“Christmas Day should be the beginning rather than the end of the festive celebrations. But commercial logic points in a different direction.”
And no wonder. Tim Harford sums up the reason in Tis not the season to be shopping
…the economist Emek Basker has found that in the US, where the Christmas shopping season varies between 26 and 32 days depending on the date of Thanksgiving, longer seasons mean more overall spending (about $8 per person per extra day).
Did you spend your $8 today?
US wealth gap between young and old is widest ever – Yahoo! News
WASHINGTON (AP) The wealth gap between younger and older Americans has stretched to the widest on record, worsened by a prolonged economic downturn that has wiped out job opportunities for young adults and saddled them with housing and college debt.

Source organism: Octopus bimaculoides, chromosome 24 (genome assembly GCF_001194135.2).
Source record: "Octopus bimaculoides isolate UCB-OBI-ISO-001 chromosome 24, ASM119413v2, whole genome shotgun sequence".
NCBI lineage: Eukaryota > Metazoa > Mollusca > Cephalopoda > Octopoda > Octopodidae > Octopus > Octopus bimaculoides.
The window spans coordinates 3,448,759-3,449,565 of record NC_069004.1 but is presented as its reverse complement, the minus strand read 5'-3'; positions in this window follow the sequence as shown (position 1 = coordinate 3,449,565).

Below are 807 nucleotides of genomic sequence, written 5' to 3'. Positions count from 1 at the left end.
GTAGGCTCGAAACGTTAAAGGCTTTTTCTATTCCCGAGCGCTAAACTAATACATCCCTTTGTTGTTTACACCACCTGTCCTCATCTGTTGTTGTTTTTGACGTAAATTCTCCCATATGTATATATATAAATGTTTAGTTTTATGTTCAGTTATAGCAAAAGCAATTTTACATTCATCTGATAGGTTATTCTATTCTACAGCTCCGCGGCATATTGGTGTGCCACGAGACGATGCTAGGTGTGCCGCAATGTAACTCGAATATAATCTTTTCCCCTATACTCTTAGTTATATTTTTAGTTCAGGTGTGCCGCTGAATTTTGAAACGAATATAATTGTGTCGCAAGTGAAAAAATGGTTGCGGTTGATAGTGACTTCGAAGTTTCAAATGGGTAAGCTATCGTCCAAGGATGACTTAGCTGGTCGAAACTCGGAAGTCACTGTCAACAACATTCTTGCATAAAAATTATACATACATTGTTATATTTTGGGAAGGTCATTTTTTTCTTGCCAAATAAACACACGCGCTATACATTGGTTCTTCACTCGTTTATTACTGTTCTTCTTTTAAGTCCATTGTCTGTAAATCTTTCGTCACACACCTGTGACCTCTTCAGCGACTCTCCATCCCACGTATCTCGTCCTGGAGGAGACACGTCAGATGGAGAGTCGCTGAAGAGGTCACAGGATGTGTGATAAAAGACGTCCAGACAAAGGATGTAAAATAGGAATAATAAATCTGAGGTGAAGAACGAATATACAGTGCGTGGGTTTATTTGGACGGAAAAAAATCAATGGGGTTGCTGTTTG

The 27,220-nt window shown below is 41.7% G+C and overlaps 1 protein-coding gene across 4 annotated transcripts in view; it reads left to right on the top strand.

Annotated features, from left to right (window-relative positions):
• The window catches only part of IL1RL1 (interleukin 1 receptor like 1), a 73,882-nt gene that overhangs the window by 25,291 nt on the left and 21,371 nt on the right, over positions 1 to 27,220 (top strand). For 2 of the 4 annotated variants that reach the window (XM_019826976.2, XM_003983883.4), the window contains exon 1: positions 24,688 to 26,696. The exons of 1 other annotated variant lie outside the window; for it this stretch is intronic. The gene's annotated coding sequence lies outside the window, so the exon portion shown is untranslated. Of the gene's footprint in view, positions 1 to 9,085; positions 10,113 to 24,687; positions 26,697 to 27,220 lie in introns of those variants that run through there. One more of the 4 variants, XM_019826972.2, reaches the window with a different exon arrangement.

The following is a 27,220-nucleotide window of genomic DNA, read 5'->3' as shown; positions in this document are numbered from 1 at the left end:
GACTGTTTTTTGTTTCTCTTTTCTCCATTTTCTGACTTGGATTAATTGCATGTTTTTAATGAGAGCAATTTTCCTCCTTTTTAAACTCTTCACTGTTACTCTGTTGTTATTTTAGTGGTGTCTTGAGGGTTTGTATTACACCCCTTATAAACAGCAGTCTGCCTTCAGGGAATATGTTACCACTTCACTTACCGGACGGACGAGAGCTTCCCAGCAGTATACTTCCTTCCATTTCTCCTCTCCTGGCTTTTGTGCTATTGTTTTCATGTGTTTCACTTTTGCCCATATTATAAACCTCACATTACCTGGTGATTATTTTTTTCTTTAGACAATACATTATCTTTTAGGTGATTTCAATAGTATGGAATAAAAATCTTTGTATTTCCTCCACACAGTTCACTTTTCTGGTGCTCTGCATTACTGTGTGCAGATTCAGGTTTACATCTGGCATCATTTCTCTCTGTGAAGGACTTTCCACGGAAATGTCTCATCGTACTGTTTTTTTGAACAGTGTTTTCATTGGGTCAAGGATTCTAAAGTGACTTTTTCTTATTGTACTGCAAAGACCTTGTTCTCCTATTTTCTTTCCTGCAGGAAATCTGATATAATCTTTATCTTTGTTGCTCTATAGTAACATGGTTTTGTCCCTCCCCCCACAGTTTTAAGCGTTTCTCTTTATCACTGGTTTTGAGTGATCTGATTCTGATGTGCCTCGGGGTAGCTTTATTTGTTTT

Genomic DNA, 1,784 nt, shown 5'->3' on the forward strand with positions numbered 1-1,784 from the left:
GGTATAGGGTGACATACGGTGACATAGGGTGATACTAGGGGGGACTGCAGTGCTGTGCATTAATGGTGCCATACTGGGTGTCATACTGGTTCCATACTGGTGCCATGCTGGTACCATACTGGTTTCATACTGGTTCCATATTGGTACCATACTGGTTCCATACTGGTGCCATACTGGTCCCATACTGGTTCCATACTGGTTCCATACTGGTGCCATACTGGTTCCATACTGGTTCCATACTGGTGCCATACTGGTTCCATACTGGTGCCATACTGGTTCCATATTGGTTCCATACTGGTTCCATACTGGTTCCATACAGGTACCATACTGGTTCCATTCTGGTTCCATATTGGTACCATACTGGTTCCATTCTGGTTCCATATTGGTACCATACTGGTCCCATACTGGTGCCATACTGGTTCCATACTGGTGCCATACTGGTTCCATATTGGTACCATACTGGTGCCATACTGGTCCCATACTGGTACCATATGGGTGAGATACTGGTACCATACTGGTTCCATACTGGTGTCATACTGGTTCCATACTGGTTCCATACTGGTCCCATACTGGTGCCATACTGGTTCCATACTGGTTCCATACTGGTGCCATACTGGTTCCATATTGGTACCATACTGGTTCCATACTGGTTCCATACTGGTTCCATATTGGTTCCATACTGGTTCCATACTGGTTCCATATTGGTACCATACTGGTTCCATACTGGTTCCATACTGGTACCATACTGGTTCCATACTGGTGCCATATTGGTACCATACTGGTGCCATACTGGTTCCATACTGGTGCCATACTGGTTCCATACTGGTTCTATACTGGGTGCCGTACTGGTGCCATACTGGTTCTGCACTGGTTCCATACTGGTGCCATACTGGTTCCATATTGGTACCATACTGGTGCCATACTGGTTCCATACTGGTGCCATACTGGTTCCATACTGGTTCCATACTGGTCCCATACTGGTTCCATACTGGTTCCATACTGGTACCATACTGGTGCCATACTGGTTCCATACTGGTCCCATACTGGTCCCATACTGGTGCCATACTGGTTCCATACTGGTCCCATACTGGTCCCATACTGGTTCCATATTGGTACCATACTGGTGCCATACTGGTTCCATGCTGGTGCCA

Sad. But what I find most interesting is that there is not a hint that personal choices might have something to do with a lack of accumulated wealth.
Full article below the break.
Interesting thought in this short post:
John’s Corner of the World: Darren and the encyclopedia: Why print books still have a place
While at my permaculture course, Darren Doherty, our instructor, told a little bit of his own story now and then. At one point, he mentioned that he had learned to read when he was about three years old. And when he was five or six years old, he received a World Book Encyclopedia for his birthday.
“I read the entire set four times through.”
–Now, before I say anything else, I should note that he is the second person I have met who has confessed to reading an entire encyclopedia.